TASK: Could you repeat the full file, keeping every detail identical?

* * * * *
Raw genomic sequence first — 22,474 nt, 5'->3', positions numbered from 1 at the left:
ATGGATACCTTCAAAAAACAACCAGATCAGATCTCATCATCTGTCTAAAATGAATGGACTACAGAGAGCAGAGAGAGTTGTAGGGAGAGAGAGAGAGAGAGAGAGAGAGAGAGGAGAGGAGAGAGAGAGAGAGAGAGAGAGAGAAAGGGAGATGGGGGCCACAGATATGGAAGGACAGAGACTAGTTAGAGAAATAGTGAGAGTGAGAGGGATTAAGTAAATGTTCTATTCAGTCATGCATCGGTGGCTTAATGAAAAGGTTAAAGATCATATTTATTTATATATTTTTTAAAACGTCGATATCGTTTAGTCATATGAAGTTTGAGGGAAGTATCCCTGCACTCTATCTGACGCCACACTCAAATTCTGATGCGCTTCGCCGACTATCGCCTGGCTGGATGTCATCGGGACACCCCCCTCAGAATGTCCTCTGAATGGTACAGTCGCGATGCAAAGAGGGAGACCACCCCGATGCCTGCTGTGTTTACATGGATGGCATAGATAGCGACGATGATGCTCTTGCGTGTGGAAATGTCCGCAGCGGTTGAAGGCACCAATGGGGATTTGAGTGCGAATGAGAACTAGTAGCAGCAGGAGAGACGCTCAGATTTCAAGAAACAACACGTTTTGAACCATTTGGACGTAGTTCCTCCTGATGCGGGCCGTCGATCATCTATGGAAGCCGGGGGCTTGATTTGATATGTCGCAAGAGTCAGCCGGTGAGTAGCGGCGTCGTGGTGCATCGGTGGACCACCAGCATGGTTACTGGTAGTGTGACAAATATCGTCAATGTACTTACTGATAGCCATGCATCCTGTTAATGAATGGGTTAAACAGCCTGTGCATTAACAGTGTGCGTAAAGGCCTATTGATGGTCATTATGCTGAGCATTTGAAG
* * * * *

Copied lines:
Raw genomic sequence first — 22,474 nt, 5'->3', positions numbered from 1 at the left:
ATGGATACCTTCAAAAAACAACCAGATCAGATCTCATCATCTGTCTAAAATGAATGGACTACAGAGAGCAGAGAGAGTTGTAGGGAGAGAGAGAGAGAGAGAGAGAGAGAGAGGAGAGGAGAGAGAGAGAGAGAGAGAGAGAGAAAGGGAGATGGGGGCCACAGATATGGAAGGACAGAGACTAGTTAGAGAAATAGTGAGAGTGAGAGGGATTAAGTAAATGTTCTATTCAGTCATGCATCGGTGGCTTAATGAAAAGGTTAAAGATCATATTTATTTATATATTTTTTAAAACGTCGATATCGTTTAGTCATATGAAGTTTGAGGGAAGTATCCCTGCACTCTATCTGACGCCACACTCAAATTCTGATGCGCTTCGCCGACTATCGCCTGGCTGGATGTCATCGGGACACCCCCCTCAGAATGTCCTCTGAATGGTACAGTCGCGATGCAAAGAGGGAGACCACCCCGATGCCTGCTGTGTTTACATGGATGGCATAGATAGCGACGATGATGCTCTTGCGTGTGGAAATGTCCGCAGCGGTTGAAGGCACCAATGGGGATTTGAGTGCGAATGAGAACTAGTAGCAGCAGGAGAGACGCTCAGATTTCAAGAAACAACACGTTTTGAACCATTTGGACGTAGTTCCTCCTGATGCGGGCCGTCGATCATCTATGGAAGCCGGGGGCTTGATTTGATATGTCGCAAGAGTCAGCCGGTGAGTAGCGGCGTCGTGGTGCATCGGTGGACCACCAGCATGGTTACTGGTAGTGTGACAAATATCGTCAATGTACTTACTGATAGCCATGCATCCTGTTAATGAATGGGTTAAACAGCCTGTGCATTAACAGTGTGCGTAAAGGCCTATTGATGGTCATTATGCTGAGCATTTGAAG